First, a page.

Article written by
Shanti RyleContent Writer
Content reviewed by
Dr. Lewis JasseyMedical Director - Pediatric Medicine
Table of contents
Tramadol is a potent, potentially addictive opioid prescription medication used to treat pain related to injury and recovery. Cannabis is also highly valued for its potential pain-relieving abilities, which could theoretically compound the relief provided by tramadol. Cannabis can also increase the sedative effects of tramadol, which can cause an increased risk of harmful side effects when used together, like dry mouth and respiratory depression (potentially deadly slowed breathing). Cannabis and tramadol are listed as having a significant drug-drug interaction.
If you’re currently using tramadol and considering cannabis use, it’s essential to look at your reasons for using each. The drugs don’t operate on the same pathways in the body, but you should still use extreme caution and consult a physician before combining cannabis and tramadol. The two substances interact, and you may need to reduce your tramadol intake if combined with medical cannabis.
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What Is Tramadol?
Tramadol is an opioid-based medication sold under brand names including Ultram, Rybix ODT, and ConZip. Doctors prescribe tramadol to treat moderate to severe pain that’s expected to last no longer than six months, which makes it different from other opioids used continuously to treat chronic pain.
Tramadol isn’t the most popular prescription painkiller in the U.S., but doctors still commonly prescribe it for injury or short-term pain management. Like other opioids, it carries its risks: in 2011, tramadol was linked to over 54,000 emergency visits nationwide.
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Uses and How It Works
Tramadol operates by influencing distinct physiological mechanisms, such as binding to opioid neural receptors, which modulate the experience of pain. Tramadol is also a partial serotonin and norepinephrine reuptake inhibitor, commonly classified as an antidepressant.
Like many other opioid drugs, tramadol carries a high potential for addiction and drug addiction. It can lead to adverse side effects and withdrawals if use suddenly stops or expands outside the scope of a doctor’s prescription.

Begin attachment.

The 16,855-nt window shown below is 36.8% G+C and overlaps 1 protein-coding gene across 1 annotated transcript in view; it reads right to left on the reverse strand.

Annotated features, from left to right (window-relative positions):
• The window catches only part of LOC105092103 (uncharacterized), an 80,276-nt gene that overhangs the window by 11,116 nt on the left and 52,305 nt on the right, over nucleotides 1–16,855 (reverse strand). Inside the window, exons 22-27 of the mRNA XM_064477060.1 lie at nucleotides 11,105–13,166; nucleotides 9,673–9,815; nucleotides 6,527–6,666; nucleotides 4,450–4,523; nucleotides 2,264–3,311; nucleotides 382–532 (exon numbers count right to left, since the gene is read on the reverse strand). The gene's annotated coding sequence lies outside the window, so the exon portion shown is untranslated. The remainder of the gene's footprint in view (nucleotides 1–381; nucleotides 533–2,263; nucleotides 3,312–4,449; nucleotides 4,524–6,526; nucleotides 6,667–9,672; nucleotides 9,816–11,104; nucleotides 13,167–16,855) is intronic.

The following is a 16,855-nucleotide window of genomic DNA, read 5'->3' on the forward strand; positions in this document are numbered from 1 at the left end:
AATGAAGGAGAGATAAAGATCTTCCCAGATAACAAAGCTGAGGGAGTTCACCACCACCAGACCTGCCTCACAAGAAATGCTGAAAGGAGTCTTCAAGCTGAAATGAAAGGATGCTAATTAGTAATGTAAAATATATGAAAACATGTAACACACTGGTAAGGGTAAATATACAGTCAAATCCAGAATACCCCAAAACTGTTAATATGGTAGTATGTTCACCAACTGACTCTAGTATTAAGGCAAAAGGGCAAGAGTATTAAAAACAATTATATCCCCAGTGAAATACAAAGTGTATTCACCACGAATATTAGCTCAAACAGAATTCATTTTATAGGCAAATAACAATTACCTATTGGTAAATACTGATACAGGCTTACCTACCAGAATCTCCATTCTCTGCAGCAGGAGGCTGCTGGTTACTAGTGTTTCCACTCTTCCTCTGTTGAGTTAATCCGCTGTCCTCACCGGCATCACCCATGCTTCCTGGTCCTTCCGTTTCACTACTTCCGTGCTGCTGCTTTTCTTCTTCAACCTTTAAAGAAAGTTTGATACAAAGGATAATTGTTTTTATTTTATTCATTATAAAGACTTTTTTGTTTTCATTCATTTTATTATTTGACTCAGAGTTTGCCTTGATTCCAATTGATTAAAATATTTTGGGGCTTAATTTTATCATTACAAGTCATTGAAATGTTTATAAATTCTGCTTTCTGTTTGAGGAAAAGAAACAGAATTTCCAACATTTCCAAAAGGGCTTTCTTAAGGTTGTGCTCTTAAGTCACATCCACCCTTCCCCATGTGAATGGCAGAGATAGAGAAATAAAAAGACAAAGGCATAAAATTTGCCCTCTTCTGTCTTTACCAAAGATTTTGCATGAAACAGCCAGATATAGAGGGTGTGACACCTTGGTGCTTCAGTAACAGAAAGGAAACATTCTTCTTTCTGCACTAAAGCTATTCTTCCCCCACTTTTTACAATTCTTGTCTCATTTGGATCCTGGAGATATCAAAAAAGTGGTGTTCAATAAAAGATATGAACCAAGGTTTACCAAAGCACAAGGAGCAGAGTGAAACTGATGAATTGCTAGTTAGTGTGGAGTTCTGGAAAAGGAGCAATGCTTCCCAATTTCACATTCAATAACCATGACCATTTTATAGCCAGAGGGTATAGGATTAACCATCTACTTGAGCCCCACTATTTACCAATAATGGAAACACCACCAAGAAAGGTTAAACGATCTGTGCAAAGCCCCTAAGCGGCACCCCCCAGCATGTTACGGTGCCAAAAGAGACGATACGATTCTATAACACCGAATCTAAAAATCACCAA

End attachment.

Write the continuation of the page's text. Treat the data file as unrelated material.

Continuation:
Potential Benefits and Risks of Mixing Cannabis and Tramadol
While little research covers the chemical interactions of tramadol and marijuana in the body, some studies and conjecture support their co-use. Cannabis for chronic pain is one of the primary reasons cited for its recommendation in the U.S. and works via a different pathway than opioids: the endocannabinoid system (ECS). However, there is a major drug-drug interaction between the two, so great care must be taken concerning dosing. Moreover, cannabinoids also influence the behavior of opioid receptors.
A 2019 study showed that combining morphine and a synthetic form of THC in monkeys offered a safer treatment to opioid medication users, lowering the required dose and risk of substance abuse while showing no significant impact on impulsivity or memory impairment.
Cannabis may be a good option for individuals seeking to lower high-level doses or reliance on tramadol, allowing them to achieve the same pain relief without developing dependence. A 2018 review paper collected evidence to support cannabis use to ease withdrawal symptoms of opioid use disorder, mitigate overall consumption and cravings, and ultimately reduce overdose deaths.
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Only one study examined potential adverse effects from combined cannabis and tramadol, which found no severe complications outside of issues with calcium reabsorption.
However, the danger in the reckless consumption of tramadol and weed lies in the depression of the central nervous system (CNS). Opioids are a class of CNS depressants, and some varieties of cannabis have depressant effects.
Because both cannabis and tramadol impair cognition and memory, one may underestimate the amount of tramadol in their system and take too much. It’s impossible to overdose on cannabis, but it’s entirely possible to overdose on tramadol. CNS depression can lead to decreased heart rate, decreased breathing, and loss of consciousness, potentially resulting in coma or death.
The Bottom Line
Even though the research is scarce, the pain-relieving properties of medical marijuana make it an attractive alternative to higher doses of tramadol when the drugs are taken in tandem. If you’re looking to add cannabis to your tramadol regimen, be conscious of planning out dosing and gradually adjusting the intake of each drug. Go slowly, observe the effects and always consult with a physician before making changes.
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